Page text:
This story is not particularly agricultural, but I couldn’t resist it. Brazilian researchers extracted the essential oils from a Piper sp commonly eaten by bats and then smeared the stuff on plastic fruits, which they then distributed in areas of damaged rainforest. The bats were attracted to the fake fruits, though they wouldn’t normally fly in degraded forest. Why go to all this trouble? Because the bats spread lots of seeds via their faeces, and could thus be used to restore the vegetation.

Bee shortage looms

Things don’t seem to be getting any easier for the fruit and vegetable farmers of the US, with a continuing shortage of bees. The number of commercial colonies in the US has halved over the past 25 years, according to the report. And that could show up in the price of almonds. I had no idea that the state of California supplies 80% of the world market for almonds.

Bats to the rescue

The other Economist article I wanted to mention deals with bats and how useful they are to agriculture, as pollinators (e.g. Agave) and – the main point of the piece – as predators of agricultural pests. Work in Texas is actually trying to quantify the benefit that bats bring to famers of cotton and other crops as they munch their way through moth populations in their millions. Always good to be able to put $ values on biodiversity.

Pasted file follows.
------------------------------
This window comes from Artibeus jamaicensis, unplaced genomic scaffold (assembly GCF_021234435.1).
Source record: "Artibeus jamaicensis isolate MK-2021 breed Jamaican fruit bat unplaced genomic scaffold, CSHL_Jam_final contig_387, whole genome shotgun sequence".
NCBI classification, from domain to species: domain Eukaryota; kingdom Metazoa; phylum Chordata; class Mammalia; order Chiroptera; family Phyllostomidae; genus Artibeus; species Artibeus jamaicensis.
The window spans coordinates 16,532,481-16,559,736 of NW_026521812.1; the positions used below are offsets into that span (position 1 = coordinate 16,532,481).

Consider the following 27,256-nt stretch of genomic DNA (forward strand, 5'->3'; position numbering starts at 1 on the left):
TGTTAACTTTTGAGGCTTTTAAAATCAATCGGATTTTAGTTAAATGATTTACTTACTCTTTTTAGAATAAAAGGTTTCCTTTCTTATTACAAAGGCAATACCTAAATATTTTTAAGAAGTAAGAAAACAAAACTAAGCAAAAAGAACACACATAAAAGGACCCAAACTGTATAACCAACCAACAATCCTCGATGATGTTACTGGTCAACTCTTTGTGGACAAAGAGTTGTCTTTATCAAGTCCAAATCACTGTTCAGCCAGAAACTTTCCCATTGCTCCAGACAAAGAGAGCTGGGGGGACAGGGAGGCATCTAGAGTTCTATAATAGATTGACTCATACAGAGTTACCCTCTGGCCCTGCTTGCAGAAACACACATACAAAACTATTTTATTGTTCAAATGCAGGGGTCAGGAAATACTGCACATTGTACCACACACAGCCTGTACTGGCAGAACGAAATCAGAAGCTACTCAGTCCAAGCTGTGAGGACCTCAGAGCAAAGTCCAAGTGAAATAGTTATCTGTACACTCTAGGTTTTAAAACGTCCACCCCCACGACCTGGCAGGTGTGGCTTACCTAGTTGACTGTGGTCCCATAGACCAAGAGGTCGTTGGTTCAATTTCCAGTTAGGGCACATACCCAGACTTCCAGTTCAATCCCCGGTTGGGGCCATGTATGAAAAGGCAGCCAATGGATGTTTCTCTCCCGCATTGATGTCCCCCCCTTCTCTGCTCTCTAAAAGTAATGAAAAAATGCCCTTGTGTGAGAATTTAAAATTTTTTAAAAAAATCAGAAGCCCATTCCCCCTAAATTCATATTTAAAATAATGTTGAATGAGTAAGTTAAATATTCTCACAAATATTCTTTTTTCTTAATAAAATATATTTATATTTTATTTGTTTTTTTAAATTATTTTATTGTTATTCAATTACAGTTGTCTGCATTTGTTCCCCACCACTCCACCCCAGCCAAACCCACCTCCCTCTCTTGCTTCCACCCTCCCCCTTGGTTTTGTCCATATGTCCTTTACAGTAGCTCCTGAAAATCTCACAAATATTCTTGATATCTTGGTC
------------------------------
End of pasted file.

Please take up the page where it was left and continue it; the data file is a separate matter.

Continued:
Busy bees

A forthcoming Science paper by Charles W. Whitfield, a professor of entomology at the University of Illinois at Urbana-Champaign, and others looks at the evolution of the honey-bee, Apis mellifera. EurekAlert has a summary and some pithy quotes from the author here. SNPs revealed that the honey-bee originated in Africa and then spread to Europe in two waves, resulting in genetically-distinct though nearly sympatric populations there. No word on whether these migrations could be related to human movements in any way, at least not in the summary.